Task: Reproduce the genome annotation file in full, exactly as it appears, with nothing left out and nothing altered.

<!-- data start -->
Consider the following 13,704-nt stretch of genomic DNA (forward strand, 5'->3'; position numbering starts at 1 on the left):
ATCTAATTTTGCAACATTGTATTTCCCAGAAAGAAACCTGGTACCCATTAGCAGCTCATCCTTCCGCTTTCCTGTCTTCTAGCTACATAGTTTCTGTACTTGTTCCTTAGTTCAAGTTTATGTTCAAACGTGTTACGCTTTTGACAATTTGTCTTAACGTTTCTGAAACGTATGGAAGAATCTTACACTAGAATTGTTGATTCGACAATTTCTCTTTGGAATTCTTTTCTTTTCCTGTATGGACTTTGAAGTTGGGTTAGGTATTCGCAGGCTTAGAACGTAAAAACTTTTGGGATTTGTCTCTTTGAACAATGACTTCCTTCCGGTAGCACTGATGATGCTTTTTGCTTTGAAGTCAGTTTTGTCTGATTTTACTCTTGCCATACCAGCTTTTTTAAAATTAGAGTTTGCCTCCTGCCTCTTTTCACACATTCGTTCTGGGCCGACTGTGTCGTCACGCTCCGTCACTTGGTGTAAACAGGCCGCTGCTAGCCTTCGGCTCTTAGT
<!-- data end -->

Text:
Consider the following 13,704-nt stretch of genomic DNA (forward strand, 5'->3'; position numbering starts at 1 on the left):
ATCTAATTTTGCAACATTGTATTTCCCAGAAAGAAACCTGGTACCCATTAGCAGCTCATCCTTCCGCTTTCCTGTCTTCTAGCTACATAGTTTCTGTACTTGTTCCTTAGTTCAAGTTTATGTTCAAACGTGTTACGCTTTTGACAATTTGTCTTAACGTTTCTGAAACGTATGGAAGAATCTTACACTAGAATTGTTGATTCGACAATTTCTCTTTGGAATTCTTTTCTTTTCCTGTATGGACTTTGAAGTTGGGTTAGGTATTCGCAGGCTTAGAACGTAAAAACTTTTGGGATTTGTCTCTTTGAACAATGACTTCCTTCCGGTAGCACTGATGATGCTTTTTGCTTTGAAGTCAGTTTTGTCTGATTTTACTCTTGCCATACCAGCTTTTTTAAAATTAGAGTTTGCCTCCTGCCTCTTTTCACACATTCGTTCTGGGCCGACTGTGTCGTCACGCTCCGTCACTTGGTGTAAACAGGCCGCTGCTAGCCTTCGGCTCTTAGT